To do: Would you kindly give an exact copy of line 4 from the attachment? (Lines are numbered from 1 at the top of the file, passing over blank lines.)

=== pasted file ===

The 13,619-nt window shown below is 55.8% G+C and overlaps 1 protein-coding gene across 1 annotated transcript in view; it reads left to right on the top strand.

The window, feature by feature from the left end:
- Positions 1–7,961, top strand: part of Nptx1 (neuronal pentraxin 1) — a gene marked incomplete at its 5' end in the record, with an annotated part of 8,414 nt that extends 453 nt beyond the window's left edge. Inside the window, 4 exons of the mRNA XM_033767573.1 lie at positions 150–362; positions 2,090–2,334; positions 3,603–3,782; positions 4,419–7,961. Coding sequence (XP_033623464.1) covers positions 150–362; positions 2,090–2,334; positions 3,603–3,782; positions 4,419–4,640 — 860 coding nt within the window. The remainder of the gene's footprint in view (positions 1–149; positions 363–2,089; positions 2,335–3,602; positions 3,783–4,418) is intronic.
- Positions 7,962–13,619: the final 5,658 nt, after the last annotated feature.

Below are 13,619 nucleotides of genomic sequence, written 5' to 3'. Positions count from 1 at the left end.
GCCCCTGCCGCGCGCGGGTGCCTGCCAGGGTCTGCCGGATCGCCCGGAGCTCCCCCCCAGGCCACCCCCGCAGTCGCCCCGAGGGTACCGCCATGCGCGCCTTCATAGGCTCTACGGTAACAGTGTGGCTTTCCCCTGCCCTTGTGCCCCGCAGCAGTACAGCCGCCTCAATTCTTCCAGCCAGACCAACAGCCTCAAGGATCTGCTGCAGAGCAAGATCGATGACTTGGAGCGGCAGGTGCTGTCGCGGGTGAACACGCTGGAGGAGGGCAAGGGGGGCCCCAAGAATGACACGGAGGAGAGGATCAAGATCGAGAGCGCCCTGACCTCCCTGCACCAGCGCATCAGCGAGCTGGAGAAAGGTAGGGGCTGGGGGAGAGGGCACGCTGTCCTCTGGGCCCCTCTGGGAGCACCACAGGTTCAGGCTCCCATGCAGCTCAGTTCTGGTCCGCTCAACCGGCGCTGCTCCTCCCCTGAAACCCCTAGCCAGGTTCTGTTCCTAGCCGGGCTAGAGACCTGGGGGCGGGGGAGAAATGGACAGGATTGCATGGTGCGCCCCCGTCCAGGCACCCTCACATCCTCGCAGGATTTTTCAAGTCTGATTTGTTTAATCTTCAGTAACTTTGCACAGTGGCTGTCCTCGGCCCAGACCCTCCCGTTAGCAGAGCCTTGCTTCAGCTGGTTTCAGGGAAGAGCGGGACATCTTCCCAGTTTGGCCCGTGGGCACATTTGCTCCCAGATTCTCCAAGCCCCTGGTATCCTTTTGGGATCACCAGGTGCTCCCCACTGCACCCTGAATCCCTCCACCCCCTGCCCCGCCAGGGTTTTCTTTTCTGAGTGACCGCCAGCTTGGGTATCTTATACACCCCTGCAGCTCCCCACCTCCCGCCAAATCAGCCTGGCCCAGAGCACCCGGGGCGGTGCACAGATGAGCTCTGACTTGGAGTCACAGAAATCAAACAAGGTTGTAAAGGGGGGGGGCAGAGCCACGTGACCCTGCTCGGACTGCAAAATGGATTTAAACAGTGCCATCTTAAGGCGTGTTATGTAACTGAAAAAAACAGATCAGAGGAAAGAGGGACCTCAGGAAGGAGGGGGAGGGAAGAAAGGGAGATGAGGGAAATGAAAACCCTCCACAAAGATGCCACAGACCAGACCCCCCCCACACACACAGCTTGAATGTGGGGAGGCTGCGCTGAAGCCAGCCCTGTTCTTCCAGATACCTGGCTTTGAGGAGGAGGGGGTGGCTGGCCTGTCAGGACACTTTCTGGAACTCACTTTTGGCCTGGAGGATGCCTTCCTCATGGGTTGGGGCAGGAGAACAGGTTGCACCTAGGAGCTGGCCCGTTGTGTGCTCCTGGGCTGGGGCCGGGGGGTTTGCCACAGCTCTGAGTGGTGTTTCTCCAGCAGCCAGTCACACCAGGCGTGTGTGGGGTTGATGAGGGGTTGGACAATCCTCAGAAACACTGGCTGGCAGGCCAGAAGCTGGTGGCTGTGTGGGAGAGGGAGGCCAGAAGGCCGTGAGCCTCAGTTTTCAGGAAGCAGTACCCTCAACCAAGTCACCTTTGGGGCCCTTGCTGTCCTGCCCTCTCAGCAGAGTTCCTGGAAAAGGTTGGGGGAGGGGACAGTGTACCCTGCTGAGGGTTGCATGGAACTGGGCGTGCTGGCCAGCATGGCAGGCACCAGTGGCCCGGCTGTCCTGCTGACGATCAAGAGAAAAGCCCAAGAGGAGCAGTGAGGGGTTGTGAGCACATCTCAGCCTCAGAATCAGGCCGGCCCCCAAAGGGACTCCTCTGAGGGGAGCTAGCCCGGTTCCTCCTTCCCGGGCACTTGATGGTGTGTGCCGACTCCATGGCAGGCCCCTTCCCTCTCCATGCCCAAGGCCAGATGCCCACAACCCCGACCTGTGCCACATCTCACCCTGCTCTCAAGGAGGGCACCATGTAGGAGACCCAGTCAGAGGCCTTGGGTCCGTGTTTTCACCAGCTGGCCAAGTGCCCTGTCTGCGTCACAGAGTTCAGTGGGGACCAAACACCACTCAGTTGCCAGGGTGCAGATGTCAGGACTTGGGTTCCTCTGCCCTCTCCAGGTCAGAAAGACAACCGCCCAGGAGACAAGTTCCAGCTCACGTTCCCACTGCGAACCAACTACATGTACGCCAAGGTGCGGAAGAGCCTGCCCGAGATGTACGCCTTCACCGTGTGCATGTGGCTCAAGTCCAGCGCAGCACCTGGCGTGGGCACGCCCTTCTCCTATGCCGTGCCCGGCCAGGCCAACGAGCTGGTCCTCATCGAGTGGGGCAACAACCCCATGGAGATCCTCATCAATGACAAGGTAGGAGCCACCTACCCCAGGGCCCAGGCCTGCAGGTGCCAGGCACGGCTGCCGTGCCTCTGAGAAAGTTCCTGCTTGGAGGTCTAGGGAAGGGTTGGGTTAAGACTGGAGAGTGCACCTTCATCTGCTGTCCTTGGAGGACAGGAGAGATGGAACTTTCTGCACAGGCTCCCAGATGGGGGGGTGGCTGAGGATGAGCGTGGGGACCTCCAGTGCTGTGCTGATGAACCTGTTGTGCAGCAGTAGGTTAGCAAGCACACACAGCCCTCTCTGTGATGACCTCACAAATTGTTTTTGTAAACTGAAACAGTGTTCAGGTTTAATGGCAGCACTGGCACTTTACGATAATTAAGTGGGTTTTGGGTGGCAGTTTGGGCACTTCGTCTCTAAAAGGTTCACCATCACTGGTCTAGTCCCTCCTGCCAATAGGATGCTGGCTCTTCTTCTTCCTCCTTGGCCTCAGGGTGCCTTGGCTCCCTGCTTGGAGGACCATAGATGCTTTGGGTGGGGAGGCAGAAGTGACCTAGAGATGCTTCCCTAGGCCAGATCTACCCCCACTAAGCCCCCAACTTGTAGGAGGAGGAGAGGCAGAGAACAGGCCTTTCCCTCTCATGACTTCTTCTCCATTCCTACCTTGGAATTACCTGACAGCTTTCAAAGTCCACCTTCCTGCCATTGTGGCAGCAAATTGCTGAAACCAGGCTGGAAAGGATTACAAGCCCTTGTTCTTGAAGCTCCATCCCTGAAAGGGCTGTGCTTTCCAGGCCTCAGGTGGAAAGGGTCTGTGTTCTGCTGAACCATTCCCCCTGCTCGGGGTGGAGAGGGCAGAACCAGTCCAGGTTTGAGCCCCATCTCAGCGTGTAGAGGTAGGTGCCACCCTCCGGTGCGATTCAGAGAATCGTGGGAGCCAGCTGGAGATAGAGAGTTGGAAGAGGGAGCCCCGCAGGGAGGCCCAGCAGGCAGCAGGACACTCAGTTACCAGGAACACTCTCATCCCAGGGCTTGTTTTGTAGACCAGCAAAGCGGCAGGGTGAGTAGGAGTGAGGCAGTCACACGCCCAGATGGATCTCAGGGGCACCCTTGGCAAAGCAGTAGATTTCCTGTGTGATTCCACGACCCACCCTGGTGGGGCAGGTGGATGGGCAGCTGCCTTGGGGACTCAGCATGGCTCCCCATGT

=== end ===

- Positions 7,962–13,619: the final 5,658 nt, after the last annotated feature.